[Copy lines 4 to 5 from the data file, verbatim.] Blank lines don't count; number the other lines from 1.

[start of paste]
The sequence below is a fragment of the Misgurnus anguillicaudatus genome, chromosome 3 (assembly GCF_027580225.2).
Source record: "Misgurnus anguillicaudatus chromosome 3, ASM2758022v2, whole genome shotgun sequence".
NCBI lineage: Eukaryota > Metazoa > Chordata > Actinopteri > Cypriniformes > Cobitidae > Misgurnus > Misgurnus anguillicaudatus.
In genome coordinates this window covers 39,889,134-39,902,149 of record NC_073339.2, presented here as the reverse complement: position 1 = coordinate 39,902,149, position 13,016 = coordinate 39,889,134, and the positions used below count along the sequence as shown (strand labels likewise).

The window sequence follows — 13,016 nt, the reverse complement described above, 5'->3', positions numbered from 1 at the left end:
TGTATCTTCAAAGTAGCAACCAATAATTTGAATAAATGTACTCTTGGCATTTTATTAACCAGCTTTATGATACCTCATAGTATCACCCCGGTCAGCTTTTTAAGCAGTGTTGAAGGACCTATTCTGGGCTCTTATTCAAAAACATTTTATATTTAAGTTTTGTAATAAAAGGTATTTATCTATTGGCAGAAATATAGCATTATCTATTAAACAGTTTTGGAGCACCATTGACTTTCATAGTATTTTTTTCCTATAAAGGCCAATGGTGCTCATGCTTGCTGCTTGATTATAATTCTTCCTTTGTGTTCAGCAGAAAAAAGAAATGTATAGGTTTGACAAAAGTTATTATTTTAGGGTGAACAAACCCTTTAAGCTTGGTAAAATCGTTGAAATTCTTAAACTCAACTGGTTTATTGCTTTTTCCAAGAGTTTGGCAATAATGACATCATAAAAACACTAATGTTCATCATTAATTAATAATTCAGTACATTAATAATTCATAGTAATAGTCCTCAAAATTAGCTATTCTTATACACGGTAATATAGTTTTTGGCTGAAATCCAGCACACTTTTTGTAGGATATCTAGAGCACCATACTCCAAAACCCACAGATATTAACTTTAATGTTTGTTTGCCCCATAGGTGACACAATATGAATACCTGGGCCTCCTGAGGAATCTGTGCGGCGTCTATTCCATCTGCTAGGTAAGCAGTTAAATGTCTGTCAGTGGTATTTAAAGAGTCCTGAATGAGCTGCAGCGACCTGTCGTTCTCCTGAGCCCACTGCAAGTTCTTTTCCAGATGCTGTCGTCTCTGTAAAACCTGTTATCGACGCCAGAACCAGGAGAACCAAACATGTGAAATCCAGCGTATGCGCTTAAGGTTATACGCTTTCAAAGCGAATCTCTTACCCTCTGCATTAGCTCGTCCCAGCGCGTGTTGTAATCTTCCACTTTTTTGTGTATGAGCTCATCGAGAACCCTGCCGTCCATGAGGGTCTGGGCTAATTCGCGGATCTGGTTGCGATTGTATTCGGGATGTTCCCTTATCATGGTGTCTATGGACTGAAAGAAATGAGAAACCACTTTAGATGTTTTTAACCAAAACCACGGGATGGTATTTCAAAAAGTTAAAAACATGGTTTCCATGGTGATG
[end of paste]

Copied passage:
In genome coordinates this window covers 39,889,134-39,902,149 of record NC_073339.2, presented here as the reverse complement: position 1 = coordinate 39,902,149, position 13,016 = coordinate 39,889,134, and the positions used below count along the sequence as shown (strand labels likewise).

The window sequence follows — 13,016 nt, the reverse complement described above, 5'->3', positions numbered from 1 at the left end: